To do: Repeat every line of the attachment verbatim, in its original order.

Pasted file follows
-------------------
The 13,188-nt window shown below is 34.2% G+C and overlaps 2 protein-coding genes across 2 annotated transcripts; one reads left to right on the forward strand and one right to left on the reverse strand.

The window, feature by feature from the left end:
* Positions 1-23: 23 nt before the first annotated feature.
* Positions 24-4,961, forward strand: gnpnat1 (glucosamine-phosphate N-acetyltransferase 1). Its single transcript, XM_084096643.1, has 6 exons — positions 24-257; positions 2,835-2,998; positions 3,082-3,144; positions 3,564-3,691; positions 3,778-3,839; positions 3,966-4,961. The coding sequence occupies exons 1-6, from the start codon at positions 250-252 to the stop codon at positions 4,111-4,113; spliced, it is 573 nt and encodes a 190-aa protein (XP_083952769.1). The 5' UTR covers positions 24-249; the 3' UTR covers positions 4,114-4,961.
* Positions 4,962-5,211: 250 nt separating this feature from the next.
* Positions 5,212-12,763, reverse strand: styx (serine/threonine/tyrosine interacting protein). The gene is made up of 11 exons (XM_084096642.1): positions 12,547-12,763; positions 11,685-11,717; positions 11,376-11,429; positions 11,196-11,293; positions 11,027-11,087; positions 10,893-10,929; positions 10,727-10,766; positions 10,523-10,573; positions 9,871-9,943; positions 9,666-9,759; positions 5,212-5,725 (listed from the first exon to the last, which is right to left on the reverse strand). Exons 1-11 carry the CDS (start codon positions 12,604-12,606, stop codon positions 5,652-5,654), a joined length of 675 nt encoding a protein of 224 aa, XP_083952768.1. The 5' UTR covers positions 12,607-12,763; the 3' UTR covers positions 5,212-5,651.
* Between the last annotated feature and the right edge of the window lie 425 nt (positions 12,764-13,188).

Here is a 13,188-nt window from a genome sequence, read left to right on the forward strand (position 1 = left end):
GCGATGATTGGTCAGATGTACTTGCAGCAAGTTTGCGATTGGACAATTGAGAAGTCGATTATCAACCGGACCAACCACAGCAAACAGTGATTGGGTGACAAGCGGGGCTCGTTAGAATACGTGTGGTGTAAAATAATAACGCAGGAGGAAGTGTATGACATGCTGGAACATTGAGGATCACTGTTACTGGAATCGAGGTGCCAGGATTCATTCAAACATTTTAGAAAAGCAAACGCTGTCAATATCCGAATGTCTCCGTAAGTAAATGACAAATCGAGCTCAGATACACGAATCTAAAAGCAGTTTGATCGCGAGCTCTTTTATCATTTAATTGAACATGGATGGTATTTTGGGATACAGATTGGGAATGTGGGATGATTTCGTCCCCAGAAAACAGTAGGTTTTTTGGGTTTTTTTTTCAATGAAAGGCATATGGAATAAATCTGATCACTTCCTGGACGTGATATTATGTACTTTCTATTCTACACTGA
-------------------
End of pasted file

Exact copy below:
The 13,188-nt window shown below is 34.2% G+C and overlaps 2 protein-coding genes across 2 annotated transcripts; one reads left to right on the forward strand and one right to left on the reverse strand.

The window, feature by feature from the left end:
* Positions 1-23: 23 nt before the first annotated feature.
* Positions 24-4,961, forward strand: gnpnat1 (glucosamine-phosphate N-acetyltransferase 1). Its single transcript, XM_084096643.1, has 6 exons — positions 24-257; positions 2,835-2,998; positions 3,082-3,144; positions 3,564-3,691; positions 3,778-3,839; positions 3,966-4,961. The coding sequence occupies exons 1-6, from the start codon at positions 250-252 to the stop codon at positions 4,111-4,113; spliced, it is 573 nt and encodes a 190-aa protein (XP_083952769.1). The 5' UTR covers positions 24-249; the 3' UTR covers positions 4,114-4,961.
* Positions 4,962-5,211: 250 nt separating this feature from the next.
* Positions 5,212-12,763, reverse strand: styx (serine/threonine/tyrosine interacting protein). The gene is made up of 11 exons (XM_084096642.1): positions 12,547-12,763; positions 11,685-11,717; positions 11,376-11,429; positions 11,196-11,293; positions 11,027-11,087; positions 10,893-10,929; positions 10,727-10,766; positions 10,523-10,573; positions 9,871-9,943; positions 9,666-9,759; positions 5,212-5,725 (listed from the first exon to the last, which is right to left on the reverse strand). Exons 1-11 carry the CDS (start codon positions 12,604-12,606, stop codon positions 5,652-5,654), a joined length of 675 nt encoding a protein of 224 aa, XP_083952768.1. The 5' UTR covers positions 12,607-12,763; the 3' UTR covers positions 5,212-5,651.
* Between the last annotated feature and the right edge of the window lie 425 nt (positions 12,764-13,188).

Here is a 13,188-nt window from a genome sequence, read left to right on the forward strand (position 1 = left end):
GCGATGATTGGTCAGATGTACTTGCAGCAAGTTTGCGATTGGACAATTGAGAAGTCGATTATCAACCGGACCAACCACAGCAAACAGTGATTGGGTGACAAGCGGGGCTCGTTAGAATACGTGTGGTGTAAAATAATAACGCAGGAGGAAGTGTATGACATGCTGGAACATTGAGGATCACTGTTACTGGAATCGAGGTGCCAGGATTCATTCAAACATTTTAGAAAAGCAAACGCTGTCAATATCCGAATGTCTCCGTAAGTAAATGACAAATCGAGCTCAGATACACGAATCTAAAAGCAGTTTGATCGCGAGCTCTTTTATCATTTAATTGAACATGGATGGTATTTTGGGATACAGATTGGGAATGTGGGATGATTTCGTCCCCAGAAAACAGTAGGTTTTTTGGGTTTTTTTTTCAATGAAAGGCATATGGAATAAATCTGATCACTTCCTGGACGTGATATTATGTACTTTCTATTCTACACTGA